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Mike S.

August 2001

Greetings From the Month of August!

Perhaps the strangest thing about this month's article is that I'm starting it well ahead of the deadline. For those of you that think I'm a deadline-oriented sort of person; I'm not. To put it bluntly, I'm lazy. But thanks to people like Jeff who understand my "condition," I've been able to be published these past few months. I ALMOST didn't make it last month, though. So instead of scaring myself again, I've decided to start this article on none other than the 4th of July.

Issues

This is the kind of thing that I like to get into: you know, the "deep" stuff. It's really rather easy to write about what my goings-on were in the past month, and as you know, I do that quite a bit, especially as of late. But this month I'd really like to talk about things with much more meaning to me. In essence, this is going to be a way for me to sort out my thoughts, as I really haven't explored some of these issues much. So here we go, and as we say in the music industry, "See ya at the double bar line!"

Issue #1: Looking for That Silver Lining

The other day, I was talking to my good friend Matt online, and we were just talking as we normally do. I was telling him about my most recent trip to the mall, and then I related a story to him about a particularly unsettling experience there. I was just walking through the mall as I normally do, when I came upon my friend, who we'll call Marcus. Well, Marcus was with a REALLY cute guy around my age, who we'll call Eric. When I saw the two walking up towards me, I said hi to Marcus, and smiled and nodded to Eric, and he did the same back to me. It was one of THOSE smiles, if you know what I mean. You know, one of those, "yep-you-found-me-out" smiles. It was nice spotting a fellow homosexual without having to be told or anything--perhaps my Gaydar isn't as broken as I thought it was.

After I spoke with my friend Marcus (Eric went off elsewhere--to the shoe store, I believe), we went our separate ways, but I couldn't help but feel a feeling that I don't feel that often: the feeling of being completely alone. When I feel this way, it's best to just stay out of the way for a few hours.

The thing about it is that in some ways, it's entirely true. Looking at it from the boyfriend perspective, I haven't had one to speak of. Sure, there was a fling that I had with a fellow music enthusiast two years back, but that really wasn't anything...or was it? I can still remember the night at his house. We had talked and stuff, and before I knew it, it was time for bed. His parents had already gone to bed so it was just us boys. We were in his room and it started out with a little snuggling, then kissing, then making out...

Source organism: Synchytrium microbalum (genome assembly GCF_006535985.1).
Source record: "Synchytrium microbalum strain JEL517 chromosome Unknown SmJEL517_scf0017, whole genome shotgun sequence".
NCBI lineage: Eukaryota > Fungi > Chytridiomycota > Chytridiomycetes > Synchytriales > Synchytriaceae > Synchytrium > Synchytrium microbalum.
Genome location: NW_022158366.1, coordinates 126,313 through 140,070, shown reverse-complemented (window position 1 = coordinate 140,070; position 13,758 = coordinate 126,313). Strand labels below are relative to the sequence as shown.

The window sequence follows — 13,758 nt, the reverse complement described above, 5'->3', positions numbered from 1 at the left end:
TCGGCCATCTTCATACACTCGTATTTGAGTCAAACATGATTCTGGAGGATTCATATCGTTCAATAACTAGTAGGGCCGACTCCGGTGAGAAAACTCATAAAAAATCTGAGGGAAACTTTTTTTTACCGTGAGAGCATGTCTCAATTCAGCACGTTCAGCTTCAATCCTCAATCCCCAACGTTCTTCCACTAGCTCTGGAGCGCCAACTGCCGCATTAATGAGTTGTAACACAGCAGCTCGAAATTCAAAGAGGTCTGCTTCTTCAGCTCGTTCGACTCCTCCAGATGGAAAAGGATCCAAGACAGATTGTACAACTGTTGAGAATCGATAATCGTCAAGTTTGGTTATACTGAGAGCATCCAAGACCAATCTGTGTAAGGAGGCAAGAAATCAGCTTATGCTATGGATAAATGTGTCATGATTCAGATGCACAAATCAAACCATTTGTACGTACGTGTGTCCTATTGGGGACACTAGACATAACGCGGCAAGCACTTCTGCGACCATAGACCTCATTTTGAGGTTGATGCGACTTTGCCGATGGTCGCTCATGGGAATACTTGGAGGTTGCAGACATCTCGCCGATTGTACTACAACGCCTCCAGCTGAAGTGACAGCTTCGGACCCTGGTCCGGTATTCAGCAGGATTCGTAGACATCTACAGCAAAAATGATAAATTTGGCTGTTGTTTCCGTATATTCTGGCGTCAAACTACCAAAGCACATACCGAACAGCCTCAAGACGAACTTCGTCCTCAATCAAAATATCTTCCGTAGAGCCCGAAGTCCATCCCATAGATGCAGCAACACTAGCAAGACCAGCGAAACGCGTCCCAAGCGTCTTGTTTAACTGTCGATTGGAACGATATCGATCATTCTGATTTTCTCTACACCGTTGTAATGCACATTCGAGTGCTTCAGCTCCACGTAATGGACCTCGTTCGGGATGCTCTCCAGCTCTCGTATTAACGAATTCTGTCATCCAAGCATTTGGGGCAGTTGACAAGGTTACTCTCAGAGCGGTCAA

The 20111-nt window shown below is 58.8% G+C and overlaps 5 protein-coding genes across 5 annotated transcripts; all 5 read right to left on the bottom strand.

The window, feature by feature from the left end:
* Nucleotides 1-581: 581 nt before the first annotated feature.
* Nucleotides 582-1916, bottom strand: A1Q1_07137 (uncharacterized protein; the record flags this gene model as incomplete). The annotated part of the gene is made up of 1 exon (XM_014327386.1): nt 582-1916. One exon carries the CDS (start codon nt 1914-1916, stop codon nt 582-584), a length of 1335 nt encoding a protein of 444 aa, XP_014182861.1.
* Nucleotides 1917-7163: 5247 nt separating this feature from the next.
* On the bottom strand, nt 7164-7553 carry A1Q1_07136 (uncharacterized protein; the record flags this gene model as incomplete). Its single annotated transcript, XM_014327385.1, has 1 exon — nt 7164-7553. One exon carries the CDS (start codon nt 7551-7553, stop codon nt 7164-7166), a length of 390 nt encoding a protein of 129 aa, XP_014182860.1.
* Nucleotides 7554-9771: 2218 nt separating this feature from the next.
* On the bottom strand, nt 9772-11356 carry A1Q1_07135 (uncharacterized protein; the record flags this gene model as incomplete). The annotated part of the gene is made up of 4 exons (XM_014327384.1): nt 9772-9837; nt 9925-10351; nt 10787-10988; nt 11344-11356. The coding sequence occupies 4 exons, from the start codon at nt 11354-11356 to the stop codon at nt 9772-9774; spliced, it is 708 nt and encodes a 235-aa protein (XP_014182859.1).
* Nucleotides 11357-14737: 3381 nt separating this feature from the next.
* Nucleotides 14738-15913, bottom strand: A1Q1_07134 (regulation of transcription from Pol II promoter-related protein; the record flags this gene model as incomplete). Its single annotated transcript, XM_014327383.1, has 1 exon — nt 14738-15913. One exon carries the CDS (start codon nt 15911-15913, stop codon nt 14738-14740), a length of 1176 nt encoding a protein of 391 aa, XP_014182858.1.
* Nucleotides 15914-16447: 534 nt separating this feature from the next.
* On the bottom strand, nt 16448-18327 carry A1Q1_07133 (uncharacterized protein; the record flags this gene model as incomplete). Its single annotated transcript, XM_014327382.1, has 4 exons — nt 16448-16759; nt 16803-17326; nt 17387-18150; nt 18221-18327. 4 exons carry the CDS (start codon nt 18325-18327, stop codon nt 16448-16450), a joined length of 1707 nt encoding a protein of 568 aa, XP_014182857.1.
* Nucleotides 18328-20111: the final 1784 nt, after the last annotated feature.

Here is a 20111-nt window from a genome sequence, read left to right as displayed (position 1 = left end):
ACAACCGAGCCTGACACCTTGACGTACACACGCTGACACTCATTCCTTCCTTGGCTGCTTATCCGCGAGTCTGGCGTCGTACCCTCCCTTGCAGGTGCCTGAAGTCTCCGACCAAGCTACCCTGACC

I don't consider what we did that night as sex. There were some definite sexual elements involved, sure, but I think the label "serious messing around" is a lot more accurate. In any case, after we finished what we were doing, it was really rather late, and so we decided to get some sleep. Earlier that night, his parents had laid out a sleeping bag for me to sleep in and everything, but after our encounter, we decided that I would sleep in his arms that night. And that's what happened.

During the few hours of sleep that we got, I woke up once or twice. Seeing the stars shine through his window and feeling him around me was perhaps one of the better experiences in my life. At that particular moment--and just for a moment--I was really content. The classes at school I was struggling in or the fight that I had with my Mom didn't mean much right then. In fact, they all seemed rather trivial. There I was, with someone that loved me (at least, at that point in time), and I was with someone who I loved (again, at that point in time--things were about to change some time afterwards). The contours of his arms seemed perfectly fit for the parts of me that they were around. It was neither too hot or too cold that night. I didn't need a single thing other than for that feeling to be sustained for as long as possible.

Looking back at the whole thing, I miss it. No, not the messing around stuff, but the fact that I could wake up at any given point in the middle of the night and there was somebody, to keep me safe and to hold me close. There is nothing in the world like that feeling. It's interesting how being denied something so fundamental like the human touch can make you want for it that much more. I'm fairly certain that there are many gay youth--perhaps some of you reading right now--that feel the same desire just to be held by someone. Not for sex by any means, just for the sake of being held.